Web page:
Front brake pad replacement
How do front brake pads work?
Brake pads are a key component of any vehicle’s braking system. They’re flat parts made of semi-metallic, organic or ceramic materials, with a metal backing. When you use your brakes, the pads hydraulically squeeze the brake discs, slowing your car down through friction and pressure. The pads absorb some of the biggest forces involved in daily driving.
Most cars have two pads per brake disc, although some high-performance models can have more.
How often should front brake pads need replacing?
As a rough guide, your brake pads should last for 50,000 miles, but there are a number of variables, including driver behaviour, the weight you carry, speed and the type of pads used. Not to mention that nearly 20% of MOT failures are caused by faulty brakes.
The law, vehicle regulations and your MOT
Incorrect brake operation, damaged or excessively worn discs or pads are considered unsafe for your vehicle performance and will cause your car to fail an MOT.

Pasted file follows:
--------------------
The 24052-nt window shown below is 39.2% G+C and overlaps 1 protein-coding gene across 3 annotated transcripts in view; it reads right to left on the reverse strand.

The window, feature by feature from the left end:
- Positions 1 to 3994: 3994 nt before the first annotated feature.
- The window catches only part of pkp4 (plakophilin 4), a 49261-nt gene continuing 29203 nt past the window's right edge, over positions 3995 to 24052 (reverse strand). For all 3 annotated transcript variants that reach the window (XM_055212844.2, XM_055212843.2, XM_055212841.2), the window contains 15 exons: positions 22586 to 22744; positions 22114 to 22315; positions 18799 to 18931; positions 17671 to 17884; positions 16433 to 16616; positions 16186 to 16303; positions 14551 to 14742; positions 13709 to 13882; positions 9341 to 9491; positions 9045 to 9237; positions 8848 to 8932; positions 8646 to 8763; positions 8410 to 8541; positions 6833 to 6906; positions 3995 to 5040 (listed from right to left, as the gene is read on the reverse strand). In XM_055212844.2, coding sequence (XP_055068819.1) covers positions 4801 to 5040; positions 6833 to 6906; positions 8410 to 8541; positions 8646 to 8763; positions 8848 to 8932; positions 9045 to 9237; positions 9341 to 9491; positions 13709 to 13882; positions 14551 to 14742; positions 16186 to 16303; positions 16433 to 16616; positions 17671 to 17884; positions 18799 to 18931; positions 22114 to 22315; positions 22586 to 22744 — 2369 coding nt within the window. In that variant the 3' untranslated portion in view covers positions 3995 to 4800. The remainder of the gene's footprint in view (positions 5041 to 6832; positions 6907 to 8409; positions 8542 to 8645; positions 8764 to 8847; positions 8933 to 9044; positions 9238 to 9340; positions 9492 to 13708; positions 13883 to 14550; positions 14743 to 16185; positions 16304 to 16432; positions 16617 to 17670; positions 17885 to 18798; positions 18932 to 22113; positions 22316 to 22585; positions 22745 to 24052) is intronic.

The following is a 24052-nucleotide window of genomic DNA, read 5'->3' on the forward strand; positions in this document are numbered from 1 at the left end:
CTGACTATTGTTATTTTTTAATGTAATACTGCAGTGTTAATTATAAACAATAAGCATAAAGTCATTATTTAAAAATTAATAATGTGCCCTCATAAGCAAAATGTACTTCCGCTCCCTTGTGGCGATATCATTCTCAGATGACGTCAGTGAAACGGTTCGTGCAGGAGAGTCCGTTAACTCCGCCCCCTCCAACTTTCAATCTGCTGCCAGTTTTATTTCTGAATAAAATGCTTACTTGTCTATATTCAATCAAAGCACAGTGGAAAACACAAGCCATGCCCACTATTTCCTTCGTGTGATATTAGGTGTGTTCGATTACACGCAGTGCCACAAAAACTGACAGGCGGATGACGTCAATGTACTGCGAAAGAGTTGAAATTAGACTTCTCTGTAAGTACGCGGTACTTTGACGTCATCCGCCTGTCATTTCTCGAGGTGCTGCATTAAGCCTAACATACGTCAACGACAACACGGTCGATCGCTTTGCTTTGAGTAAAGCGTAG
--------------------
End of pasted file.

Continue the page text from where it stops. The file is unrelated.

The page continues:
The cost of replacing front brake pads
The typical cost of replacing front brake pads is around £100.
For example, a BMW 116d M Sport would have a dealer price of £133.13, yet Fixter will carry out the same work for only £107.10—a 20% saving!
Changing the rear brake pads on a Fiat 500 C Lounge will cost you £120.59 with your dealer, but only £99.17 with Fixter—a superb saving of 18%!
When you choose Fixter to find you a great deal and a premium mechanic to carry out your rear brake pad replacement, you can expect to save around £20–£25 from an average dealer price. That’s a typical saving in the region of 15–20%.
What causes your brake pads to stop working correctly?
While your brake pads will keep you safe over thousands of miles, they won’t last forever. Eventually, the abrasive surface on them wears down, and they will need to be replaced, ideally while you still have around 25% capacity of the pads left.
Given that they take most of the load, front brake pads will probably need replacing first. They also have a bigger surface area to increase friction.